how do you feel about adopted people finding their birth parents

United States
May 6, 2011 10:29pm CST
do you think it is smart for people who are adopted to find their birth parents how would you feel as a adopted parent if your son or daughter went looking and found their adopted parent
2 people like this
13 responses
@katieh (151)
7 May 11
I think it would be odd for an adopted child or adult not to wonder about their genetic heritage. I can imagine cases where I'd be very nervous - for instance, if I knew that there was an awful story behind why they were given up for adoption in the first place. In that case, I'd do my best to make sure they weren't hurt - emotionally, or, possibly, physically. But it's still their right to know.
1 person likes this
• United States
7 May 11
True, it can be quite confusing if you're raised by people of different ethnicity or backgrounds, you might feel unwanted, or even strange.
1 person likes this
• United States
7 May 11
It depends if the family was selfish and lazy to leave their child for adoption or if they truly couldn't give him a better life. I would say to contact your birth parents and see if you should even attempt to meet them... sometimes it's better not to though.
1 person likes this
• Southend-On-Sea, England
7 May 11
I think it's a good idea, but it must be handled extremely carefully whenever an adopted person looks for their birth parents, as it could cause all sorts of problems...for instance, the birth parent or parents maybe living a completely different lifestyle to how they did when they gave their child up for adoption and might have a whole new family who are completely unaware of what took place many years previously. Mike Leigh's film "Secrets And Lies" (you can watch it all on YouTube in several sections) is a brilliant portrayal of what can go both right and wrong when an adopted person seeks out her birth mother. It's beautifully acted too.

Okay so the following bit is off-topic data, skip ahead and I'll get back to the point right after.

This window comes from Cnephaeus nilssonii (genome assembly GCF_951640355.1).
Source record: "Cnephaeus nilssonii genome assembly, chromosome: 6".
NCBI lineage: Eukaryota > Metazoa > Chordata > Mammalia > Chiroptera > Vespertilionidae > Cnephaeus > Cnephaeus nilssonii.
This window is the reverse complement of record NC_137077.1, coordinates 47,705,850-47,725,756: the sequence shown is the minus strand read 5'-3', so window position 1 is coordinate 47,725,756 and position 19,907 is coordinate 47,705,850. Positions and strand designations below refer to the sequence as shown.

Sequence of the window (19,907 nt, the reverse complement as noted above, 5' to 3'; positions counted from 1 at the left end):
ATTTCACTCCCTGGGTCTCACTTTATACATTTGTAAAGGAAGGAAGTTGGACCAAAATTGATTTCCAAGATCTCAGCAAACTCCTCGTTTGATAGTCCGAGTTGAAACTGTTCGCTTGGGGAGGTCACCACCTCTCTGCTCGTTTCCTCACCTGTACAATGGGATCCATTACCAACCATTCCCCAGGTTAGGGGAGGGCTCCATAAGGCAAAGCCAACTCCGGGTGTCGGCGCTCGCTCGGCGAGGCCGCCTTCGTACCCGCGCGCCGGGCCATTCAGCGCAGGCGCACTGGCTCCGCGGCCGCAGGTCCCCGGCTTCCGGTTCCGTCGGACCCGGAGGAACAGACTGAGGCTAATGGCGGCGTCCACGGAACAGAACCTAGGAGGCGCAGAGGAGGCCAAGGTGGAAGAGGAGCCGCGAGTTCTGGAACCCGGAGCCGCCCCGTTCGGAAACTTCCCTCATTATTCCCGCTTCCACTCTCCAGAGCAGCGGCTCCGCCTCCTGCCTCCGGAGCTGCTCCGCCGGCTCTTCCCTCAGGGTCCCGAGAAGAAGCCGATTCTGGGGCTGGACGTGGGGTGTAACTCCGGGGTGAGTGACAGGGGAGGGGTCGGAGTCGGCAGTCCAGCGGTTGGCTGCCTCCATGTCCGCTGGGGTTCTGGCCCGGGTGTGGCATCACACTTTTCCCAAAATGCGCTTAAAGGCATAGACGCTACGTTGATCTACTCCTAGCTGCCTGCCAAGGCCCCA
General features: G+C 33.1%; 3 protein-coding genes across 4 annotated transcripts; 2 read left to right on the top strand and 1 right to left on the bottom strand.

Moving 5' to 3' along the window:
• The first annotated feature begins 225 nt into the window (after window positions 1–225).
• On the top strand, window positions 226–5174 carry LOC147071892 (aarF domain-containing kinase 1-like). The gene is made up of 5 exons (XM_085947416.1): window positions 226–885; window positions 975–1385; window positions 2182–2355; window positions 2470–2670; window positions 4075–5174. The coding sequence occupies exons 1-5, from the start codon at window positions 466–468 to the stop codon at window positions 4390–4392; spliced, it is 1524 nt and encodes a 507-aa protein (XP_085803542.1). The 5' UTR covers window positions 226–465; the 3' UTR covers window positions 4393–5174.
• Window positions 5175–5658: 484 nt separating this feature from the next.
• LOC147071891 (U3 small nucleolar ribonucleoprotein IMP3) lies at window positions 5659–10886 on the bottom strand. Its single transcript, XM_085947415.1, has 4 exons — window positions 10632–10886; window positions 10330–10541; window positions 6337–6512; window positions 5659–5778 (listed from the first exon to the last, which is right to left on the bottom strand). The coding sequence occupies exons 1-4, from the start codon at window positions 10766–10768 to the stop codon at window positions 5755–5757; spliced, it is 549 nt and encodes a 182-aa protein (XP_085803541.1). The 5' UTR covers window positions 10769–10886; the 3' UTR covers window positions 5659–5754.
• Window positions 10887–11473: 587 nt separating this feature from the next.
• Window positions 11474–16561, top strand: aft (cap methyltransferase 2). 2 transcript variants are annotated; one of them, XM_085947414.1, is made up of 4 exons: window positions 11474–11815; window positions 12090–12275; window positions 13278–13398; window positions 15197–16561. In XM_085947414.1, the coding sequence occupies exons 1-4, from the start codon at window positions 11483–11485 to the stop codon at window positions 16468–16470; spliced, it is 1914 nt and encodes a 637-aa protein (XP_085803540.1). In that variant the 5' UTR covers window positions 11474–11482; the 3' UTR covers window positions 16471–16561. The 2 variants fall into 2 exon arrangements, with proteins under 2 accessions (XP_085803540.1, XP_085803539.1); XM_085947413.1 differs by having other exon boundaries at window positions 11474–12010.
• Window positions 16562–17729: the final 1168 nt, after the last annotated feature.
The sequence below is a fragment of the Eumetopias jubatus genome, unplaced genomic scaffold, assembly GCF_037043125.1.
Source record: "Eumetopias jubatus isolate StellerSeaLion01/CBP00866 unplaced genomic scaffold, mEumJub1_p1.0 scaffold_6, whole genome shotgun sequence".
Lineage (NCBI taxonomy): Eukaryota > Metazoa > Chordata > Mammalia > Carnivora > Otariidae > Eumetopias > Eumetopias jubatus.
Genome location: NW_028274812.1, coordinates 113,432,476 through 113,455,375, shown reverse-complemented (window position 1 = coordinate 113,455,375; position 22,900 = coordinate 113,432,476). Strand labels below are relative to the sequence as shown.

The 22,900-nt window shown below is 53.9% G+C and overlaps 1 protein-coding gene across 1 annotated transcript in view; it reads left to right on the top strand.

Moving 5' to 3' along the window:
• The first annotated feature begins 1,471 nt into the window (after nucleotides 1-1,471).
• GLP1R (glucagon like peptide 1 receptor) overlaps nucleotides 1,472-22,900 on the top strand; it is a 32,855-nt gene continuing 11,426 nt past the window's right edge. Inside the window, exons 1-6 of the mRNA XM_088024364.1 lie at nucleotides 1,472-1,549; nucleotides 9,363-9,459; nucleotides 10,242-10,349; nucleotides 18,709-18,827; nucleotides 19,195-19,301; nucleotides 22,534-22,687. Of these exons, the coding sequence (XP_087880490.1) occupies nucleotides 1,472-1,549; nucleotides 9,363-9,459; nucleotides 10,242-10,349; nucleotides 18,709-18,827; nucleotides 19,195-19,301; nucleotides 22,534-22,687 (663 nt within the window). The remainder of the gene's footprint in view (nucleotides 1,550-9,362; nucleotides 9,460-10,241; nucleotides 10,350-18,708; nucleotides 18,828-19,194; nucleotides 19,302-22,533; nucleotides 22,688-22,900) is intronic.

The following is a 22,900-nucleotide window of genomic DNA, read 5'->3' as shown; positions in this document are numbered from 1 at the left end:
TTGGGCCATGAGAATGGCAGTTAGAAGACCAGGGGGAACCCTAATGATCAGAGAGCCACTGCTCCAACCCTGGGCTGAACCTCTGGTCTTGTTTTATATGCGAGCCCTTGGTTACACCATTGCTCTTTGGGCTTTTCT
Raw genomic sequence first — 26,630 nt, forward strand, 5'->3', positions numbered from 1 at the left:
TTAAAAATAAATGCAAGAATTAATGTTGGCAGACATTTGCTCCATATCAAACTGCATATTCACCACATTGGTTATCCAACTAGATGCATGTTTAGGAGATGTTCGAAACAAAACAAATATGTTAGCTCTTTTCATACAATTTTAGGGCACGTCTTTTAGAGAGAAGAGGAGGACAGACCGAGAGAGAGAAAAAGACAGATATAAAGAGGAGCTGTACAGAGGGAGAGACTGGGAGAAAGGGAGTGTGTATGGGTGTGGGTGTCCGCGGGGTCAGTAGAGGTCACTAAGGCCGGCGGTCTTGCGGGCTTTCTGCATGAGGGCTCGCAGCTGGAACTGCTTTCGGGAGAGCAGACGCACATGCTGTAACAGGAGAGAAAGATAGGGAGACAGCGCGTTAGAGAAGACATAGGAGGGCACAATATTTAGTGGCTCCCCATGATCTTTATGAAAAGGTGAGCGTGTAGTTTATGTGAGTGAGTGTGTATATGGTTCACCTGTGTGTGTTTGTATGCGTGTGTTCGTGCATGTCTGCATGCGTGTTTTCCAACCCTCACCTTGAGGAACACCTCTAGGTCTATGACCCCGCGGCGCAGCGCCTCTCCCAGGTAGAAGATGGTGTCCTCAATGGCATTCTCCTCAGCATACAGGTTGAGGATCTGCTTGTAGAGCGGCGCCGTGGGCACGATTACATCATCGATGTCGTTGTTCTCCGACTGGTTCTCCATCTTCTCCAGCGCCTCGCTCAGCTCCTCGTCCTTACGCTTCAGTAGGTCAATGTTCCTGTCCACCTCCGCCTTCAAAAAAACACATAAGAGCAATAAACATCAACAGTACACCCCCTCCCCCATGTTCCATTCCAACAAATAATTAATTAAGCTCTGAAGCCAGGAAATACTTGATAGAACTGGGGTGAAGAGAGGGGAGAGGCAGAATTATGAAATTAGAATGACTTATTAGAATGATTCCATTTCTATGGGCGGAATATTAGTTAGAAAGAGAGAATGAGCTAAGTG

1 person likes this
@JenInTN (27565)
• United States
7 May 11
I think it depends on the person. I know that it would be very hard on all that were involved unless it had been an open subject for a long time. People have a natural need to know where they come from and sometimes that means finding things that are pleasant..but it also might mean finding not so pleasant things. I think I would want to know.
1 person likes this
@gelayagui98 (1337)
• Australia
7 May 11
Well, it is their right to seek or find their real parents, blame must be out from the issue thanks them instead. Especially if their status in life is far different from their real parents. Mostly, their status in life is the main reason that's why they let their child adopted by someone else. There were two adopted child in our family and both found their real parents when they are already stable in their own life they were both married now and both their parents have harmonious relationship with their real parents.